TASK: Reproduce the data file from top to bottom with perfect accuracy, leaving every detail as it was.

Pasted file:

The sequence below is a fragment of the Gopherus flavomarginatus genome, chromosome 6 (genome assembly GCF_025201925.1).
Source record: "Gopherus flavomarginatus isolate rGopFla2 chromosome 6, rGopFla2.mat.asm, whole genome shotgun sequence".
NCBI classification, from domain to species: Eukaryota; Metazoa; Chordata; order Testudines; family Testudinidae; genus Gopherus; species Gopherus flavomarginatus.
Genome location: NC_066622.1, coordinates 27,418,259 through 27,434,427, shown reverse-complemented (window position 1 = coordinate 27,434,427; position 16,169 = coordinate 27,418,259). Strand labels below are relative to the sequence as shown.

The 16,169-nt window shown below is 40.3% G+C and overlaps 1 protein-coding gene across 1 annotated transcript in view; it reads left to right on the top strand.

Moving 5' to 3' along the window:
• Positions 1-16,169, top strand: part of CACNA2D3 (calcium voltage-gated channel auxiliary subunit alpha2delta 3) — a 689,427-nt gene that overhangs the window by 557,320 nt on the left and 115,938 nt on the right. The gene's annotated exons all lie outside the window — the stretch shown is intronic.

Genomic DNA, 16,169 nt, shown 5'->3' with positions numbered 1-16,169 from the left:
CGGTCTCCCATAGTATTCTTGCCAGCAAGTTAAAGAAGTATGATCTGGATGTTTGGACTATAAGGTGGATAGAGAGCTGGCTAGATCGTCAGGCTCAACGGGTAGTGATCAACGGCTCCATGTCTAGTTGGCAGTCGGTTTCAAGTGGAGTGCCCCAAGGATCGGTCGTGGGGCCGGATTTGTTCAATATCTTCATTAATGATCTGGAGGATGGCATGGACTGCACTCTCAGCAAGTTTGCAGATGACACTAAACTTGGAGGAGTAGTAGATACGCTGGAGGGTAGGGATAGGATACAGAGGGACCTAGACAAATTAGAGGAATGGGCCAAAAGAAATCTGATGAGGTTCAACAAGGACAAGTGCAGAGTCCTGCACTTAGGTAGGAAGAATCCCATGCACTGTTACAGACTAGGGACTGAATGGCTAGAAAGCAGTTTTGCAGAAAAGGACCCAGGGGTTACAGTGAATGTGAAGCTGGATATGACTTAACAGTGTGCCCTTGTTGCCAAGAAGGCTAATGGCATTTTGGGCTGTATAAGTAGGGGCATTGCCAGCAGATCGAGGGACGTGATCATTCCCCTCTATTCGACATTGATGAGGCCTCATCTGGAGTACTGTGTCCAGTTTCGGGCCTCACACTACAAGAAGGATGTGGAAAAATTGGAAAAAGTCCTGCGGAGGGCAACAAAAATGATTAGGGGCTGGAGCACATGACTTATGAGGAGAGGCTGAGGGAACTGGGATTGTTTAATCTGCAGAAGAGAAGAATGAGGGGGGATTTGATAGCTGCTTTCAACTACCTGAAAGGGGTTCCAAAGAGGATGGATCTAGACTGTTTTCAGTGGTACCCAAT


The sequence below is a fragment of the Gopherus flavomarginatus genome, chromosome 6 (genome assembly GCF_025201925.1).
Source record: "Gopherus flavomarginatus isolate rGopFla2 chromosome 6, rGopFla2.mat.asm, whole genome shotgun sequence".
NCBI classification, from domain to species: Eukaryota; Metazoa; Chordata; order Testudines; family Testudinidae; genus Gopherus; species Gopherus flavomarginatus.
Genome location: NC_066622.1, coordinates 27,418,259 through 27,434,427, shown reverse-complemented (window position 1 = coordinate 27,434,427; position 16,169 = coordinate 27,418,259). Strand labels below are relative to the sequence as shown.

The 16,169-nt window shown below is 40.3% G+C and overlaps 1 protein-coding gene across 1 annotated transcript in view; it reads left to right on the top strand.

Moving 5' to 3' along the window:
• Positions 1-16,169, top strand: part of CACNA2D3 (calcium voltage-gated channel auxiliary subunit alpha2delta 3) — a 689,427-nt gene that overhangs the window by 557,320 nt on the left and 115,938 nt on the right. The gene's annotated exons all lie outside the window — the stretch shown is intronic.

Genomic DNA, 16,169 nt, shown 5'->3' with positions numbered 1-16,169 from the left:
CGGTCTCCCATAGTATTCTTGCCAGCAAGTTAAAGAAGTATGATCTGGATGTTTGGACTATAAGGTGGATAGAGAGCTGGCTAGATCGTCAGGCTCAACGGGTAGTGATCAACGGCTCCATGTCTAGTTGGCAGTCGGTTTCAAGTGGAGTGCCCCAAGGATCGGTCGTGGGGCCGGATTTGTTCAATATCTTCATTAATGATCTGGAGGATGGCATGGACTGCACTCTCAGCAAGTTTGCAGATGACACTAAACTTGGAGGAGTAGTAGATACGCTGGAGGGTAGGGATAGGATACAGAGGGACCTAGACAAATTAGAGGAATGGGCCAAAAGAAATCTGATGAGGTTCAACAAGGACAAGTGCAGAGTCCTGCACTTAGGTAGGAAGAATCCCATGCACTGTTACAGACTAGGGACTGAATGGCTAGAAAGCAGTTTTGCAGAAAAGGACCCAGGGGTTACAGTGAATGTGAAGCTGGATATGACTTAACAGTGTGCCCTTGTTGCCAAGAAGGCTAATGGCATTTTGGGCTGTATAAGTAGGGGCATTGCCAGCAGATCGAGGGACGTGATCATTCCCCTCTATTCGACATTGATGAGGCCTCATCTGGAGTACTGTGTCCAGTTTCGGGCCTCACACTACAAGAAGGATGTGGAAAAATTGGAAAAAGTCCTGCGGAGGGCAACAAAAATGATTAGGGGCTGGAGCACATGACTTATGAGGAGAGGCTGAGGGAACTGGGATTGTTTAATCTGCAGAAGAGAAGAATGAGGGGGGATTTGATAGCTGCTTTCAACTACCTGAAAGGGGTTCCAAAGAGGATGGATCTAGACTGTTTTCAGTGGTACCCAAT